Beware of tiny working-set-sizes when testing storage performance.

I was recently asked to investigate why Nutanix storage was not as fast as a competing solution in a PoC environment. When I looked at the output from diskspd, the data didn’t quite make sense.

One thing that seemed really odd was that the working set size for the tests were in the order of 8-64MB, which is strange because the target workload was databases. Bear in mind that in 2022 modern CPUs have 10’s of MB of on-die cache, so using a WSS of the same order of magnitude for a disk test seemed a bit unusual.

I was able to replicate the performance delta in my lab using fio – so there was no problem with the tool, or the way the experiment was conducted in the PoC environment.

It turns out that our competitor has a really fast, but really small cache – possibly built into the hypervisor. It would appear that in my lab at least – this host side cache is around 512MB in size. Once that tiny cache is exhausted the performance delta decreases rapidly and the Nutanix solution was faster on the same hardware (identical CPU/Memory and SSD) once the WSS was in the >1 gigabyte range.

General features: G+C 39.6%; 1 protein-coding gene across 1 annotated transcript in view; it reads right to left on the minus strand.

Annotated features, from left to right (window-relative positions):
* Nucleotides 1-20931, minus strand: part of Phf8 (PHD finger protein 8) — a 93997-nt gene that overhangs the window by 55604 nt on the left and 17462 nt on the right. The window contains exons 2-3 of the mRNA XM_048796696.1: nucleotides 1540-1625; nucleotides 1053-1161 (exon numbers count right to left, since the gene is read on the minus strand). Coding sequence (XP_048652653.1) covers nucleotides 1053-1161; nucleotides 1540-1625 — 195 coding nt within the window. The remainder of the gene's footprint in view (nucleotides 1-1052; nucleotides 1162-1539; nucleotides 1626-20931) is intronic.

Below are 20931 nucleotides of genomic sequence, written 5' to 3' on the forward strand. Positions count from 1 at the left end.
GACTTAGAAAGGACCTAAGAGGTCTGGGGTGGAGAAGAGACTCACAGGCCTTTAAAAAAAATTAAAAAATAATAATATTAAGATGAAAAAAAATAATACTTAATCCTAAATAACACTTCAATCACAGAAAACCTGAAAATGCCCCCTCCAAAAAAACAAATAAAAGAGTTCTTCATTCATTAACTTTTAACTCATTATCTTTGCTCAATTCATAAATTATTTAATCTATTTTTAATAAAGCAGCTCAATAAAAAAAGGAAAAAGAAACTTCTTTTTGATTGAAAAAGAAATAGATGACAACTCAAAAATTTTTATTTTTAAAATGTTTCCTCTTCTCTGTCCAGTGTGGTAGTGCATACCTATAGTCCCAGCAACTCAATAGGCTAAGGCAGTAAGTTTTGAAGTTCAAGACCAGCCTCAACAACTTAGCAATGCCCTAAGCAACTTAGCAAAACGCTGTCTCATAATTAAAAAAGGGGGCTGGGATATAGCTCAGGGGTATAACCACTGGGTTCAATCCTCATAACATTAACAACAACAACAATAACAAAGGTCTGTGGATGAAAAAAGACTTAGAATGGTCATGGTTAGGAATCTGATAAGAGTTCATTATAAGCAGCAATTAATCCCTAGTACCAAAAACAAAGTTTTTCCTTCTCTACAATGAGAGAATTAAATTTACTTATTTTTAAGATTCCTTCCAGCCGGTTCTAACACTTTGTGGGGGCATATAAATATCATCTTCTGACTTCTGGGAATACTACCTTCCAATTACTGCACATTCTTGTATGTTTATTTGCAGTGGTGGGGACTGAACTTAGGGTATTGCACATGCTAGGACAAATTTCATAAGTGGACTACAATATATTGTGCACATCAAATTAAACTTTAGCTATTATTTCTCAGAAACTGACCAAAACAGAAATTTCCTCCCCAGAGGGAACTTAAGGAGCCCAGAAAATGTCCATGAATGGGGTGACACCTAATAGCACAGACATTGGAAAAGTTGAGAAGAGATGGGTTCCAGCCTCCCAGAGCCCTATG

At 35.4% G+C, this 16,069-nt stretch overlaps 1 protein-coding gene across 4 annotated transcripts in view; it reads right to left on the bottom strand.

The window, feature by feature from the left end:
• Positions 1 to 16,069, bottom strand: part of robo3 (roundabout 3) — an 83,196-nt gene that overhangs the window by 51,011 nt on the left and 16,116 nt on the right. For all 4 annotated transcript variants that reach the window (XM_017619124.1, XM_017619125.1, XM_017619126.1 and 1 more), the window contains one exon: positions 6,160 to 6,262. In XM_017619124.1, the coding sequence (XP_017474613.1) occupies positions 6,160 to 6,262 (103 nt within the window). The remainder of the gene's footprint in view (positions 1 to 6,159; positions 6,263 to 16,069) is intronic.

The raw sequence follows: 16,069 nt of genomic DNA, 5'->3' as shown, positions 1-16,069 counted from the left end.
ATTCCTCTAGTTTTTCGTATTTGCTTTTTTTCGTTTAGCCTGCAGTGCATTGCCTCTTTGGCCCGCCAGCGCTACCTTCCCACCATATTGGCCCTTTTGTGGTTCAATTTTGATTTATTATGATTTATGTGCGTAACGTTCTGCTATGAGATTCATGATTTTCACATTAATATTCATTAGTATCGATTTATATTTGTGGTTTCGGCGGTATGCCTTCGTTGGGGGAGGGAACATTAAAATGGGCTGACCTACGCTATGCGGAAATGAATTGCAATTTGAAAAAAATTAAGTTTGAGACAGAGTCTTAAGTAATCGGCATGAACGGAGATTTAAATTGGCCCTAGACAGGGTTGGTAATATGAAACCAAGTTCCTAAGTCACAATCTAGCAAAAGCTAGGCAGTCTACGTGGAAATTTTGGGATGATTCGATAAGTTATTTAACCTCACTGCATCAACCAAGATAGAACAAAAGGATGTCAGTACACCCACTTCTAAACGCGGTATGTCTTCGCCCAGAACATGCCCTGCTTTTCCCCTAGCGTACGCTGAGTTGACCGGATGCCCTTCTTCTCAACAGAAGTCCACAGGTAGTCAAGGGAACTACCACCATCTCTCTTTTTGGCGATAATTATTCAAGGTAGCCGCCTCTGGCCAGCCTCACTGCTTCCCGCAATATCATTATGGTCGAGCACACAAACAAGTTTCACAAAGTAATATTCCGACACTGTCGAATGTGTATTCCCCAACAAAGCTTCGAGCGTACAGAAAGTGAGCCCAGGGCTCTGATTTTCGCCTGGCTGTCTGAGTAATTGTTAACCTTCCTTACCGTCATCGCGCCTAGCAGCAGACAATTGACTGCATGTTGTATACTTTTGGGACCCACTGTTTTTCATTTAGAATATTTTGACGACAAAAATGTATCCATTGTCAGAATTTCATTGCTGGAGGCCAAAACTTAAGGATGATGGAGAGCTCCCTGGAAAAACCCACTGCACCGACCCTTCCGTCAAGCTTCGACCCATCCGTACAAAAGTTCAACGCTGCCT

The moral of the story is that using reasonable working set sizes really matters when testing storage – even though it can take a bit more time to create the test data – it is worth it because tiny but fast caches can dramatically skew results.

The table below shows the results from fio. In this test the blocksize is 64K, queue depth is 64 and the workingset varies as described on the X-Axis. The response times are shown in microseconds. For the sake of comparison I added the results from a consumer Samsung NVME drive on Haswell generation bare metal running Ubuntu Linux in my home lab.

Nutanix Vs Other HCI with Local NVME for comparison.

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